Hey y’all! In contrast to Throwback Thursday, I like to use Fridays to look forward to an upcoming release that I’m excited about! Today’s is Parenthesis, a graphic novel memoir by Élodie Durand. And as I’ve said before, graphic novels are so often the most expressive and open medium for memoirs and personal stories. Just look at Banned Book Club! It’s no surprise that I’m ready for this one. Expected Release:February 9, 2021
Why wait on this one?
As always, I pursue stories about experiences I haven’t or can’t (or in this case, hopefully never will) have myself. For Durand, it’s a tumor that emerged on her brain in her teens, causing seizures and memory loss and the identity struggles that come with it. Just when expected to be able to find herself in the world, she instead encounters a physical cause of her loss of self.
Since this book exists… I’m hoping for a happy ending. Or at least, a happy at-the-moment. I’m positive it will be filled with pain and hurt and fear, absolutely. But it seems that so often with those comes inevitable hope (which is itself painful, at times).
Graphic novels are, I think, a perfect medium for memoirs. I stand by that pretty firmly, and I so look forward to this one holding up that tradition.
Julie is barely out of her teens when a tumor begins pressing on her brain, ushering in a new world of seizures, memory gaps, and loss of self. Suddenly, the sentence of her normal life has been interrupted by the opening of a parenthesis that may never close. Based on the real experiences of cartoonist Élodie Durand, Parenthesis is a gripping testament of struggle, fragility, acceptance, and transformation which was deservedly awarded the Revelation Prize of the Angoulême International Comics Festival.
Recommended: uh, YES! 🙂 For people who like slice-of-life comics, for a trusty source of smiles, for more of Catana’s established comic style, for anyone who’s been in a long-term relationship and is familiar with the feeling of settling in and having routines
When you’ve reached that sweatpants-wearing cozy place in your relationship, it’s all In Love & Pajamas! This brand-new collection of Catana Comics presents some fan favorites and half of the book features never-before-seen comics that delight and amuse readers of all ages. Wholesome, sweet, feel-good humor!
Sup y’all! It’s the start of a new month, and here’s my currently planned TBR:
It’s, uh, not looking great. 🤣 Monthly read lists are still pretty new for me, so this doesn’t actually feel that weird. But I really don’t have a plan at all for the next month. Frankly, that’s probably a good thing, because we’re (HOPEFULLY, OMG) wrapping up the work at the house in February. So anything I plan will probably be totally derailed anyway.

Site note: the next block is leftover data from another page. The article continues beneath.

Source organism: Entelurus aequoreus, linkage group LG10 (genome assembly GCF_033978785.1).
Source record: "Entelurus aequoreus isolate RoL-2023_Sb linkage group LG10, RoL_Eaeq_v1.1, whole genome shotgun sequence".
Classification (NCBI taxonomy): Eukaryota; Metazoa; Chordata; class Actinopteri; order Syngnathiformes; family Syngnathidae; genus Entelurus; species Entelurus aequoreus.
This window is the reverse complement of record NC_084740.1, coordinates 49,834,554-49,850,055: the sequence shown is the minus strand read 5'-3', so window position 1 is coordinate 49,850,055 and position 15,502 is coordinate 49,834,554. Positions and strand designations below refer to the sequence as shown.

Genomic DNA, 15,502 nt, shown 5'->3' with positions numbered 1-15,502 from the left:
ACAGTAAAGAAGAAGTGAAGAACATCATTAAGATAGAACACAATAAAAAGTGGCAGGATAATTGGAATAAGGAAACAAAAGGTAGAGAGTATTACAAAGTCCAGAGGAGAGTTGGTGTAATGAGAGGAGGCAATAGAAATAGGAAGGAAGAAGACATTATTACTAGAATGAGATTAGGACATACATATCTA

January’s basically went off track as well. I read a bunch of books I just picked up randomly, and didn’t touch several of the books I had been planning to read. Didn’t even think about them. Just wrote them down and then breezed on by to get something else from the library to read. 🤣
So who knows what February will bring, really. Besides, hopefully, this new house.
Hey y’all! In contrast to Throwback Thursdays, I like to use Fridays to look forward to an upcoming release that I’m excited about! And although I haven’t posted a Fast Forward Friday actually on a Friday in a few weeks, I’m still excited enough to post these books because I cannot let them go unnoticed! Today’s is especially one I’ve been looking forward to for months, and it’s finally almost here: Love in English by Maria E Andreu! Expected Release: February 2, 2021
Why wait on this one?
I’m always in for stories of immigration and moving and characters who have to learn a new culture and/or figure out how to preserve their own. Ana moving from Argentina to New Jersey sounds like it will be ripe for those exact kinds of struggles. The kind where you learn a lot about yourself and the world (in a way that’s way less cheesy than I just made it sound).
Add in a focus on language and I’m even more in. Ana is a poet, and what poet isn’t a lover of language, with the attention to every facet that a poem requires? I’m really hoping we’ll see some beautiful portions of her poems in her native language, Spanish. And maybe that will blend with English, and maybe it won’t — either way, I’m happy to explore the world of words.
Ah, and of course, young love! I love love, y’all. Last night I had a dream about falling in love at first with my boyfriend all over again. I’m really into it. So when Ana gets to feel some feelings for a cute Greek boy, and a cute stereotypical-all-American boy, I’ll be riding right along with some popcorn. 🥰
Sixteen-year-old Ana has just moved to New Jersey from Argentina for her Junior year of high school. She’s a poet and a lover of language—except that now, she can barely understand what’s going on around her, let alone find the words to express how she feels in the language she’s expected to speak.
All Ana wants to do is go home—until she meets Harrison, the very cute, very American boy in her math class. And then there’s her new friend Neo, the Greek boy she’s partnered up with in ESL class, who she bonds with over the 80s teen movies they are assigned to watch for class (but later keep watching together for fun), and Altagracia, her artistic and Instagram-fabulous friend, who thankfully is fluent in Spanish and able to help her settle into American high school.
But is it possible that she’s becoming too American—as her father accuses—and what does it mean when her feelings for Harrison and Neo start to change? Ana will spend her year learning that the rules of English may be confounding, but there are no rules when it comes to love.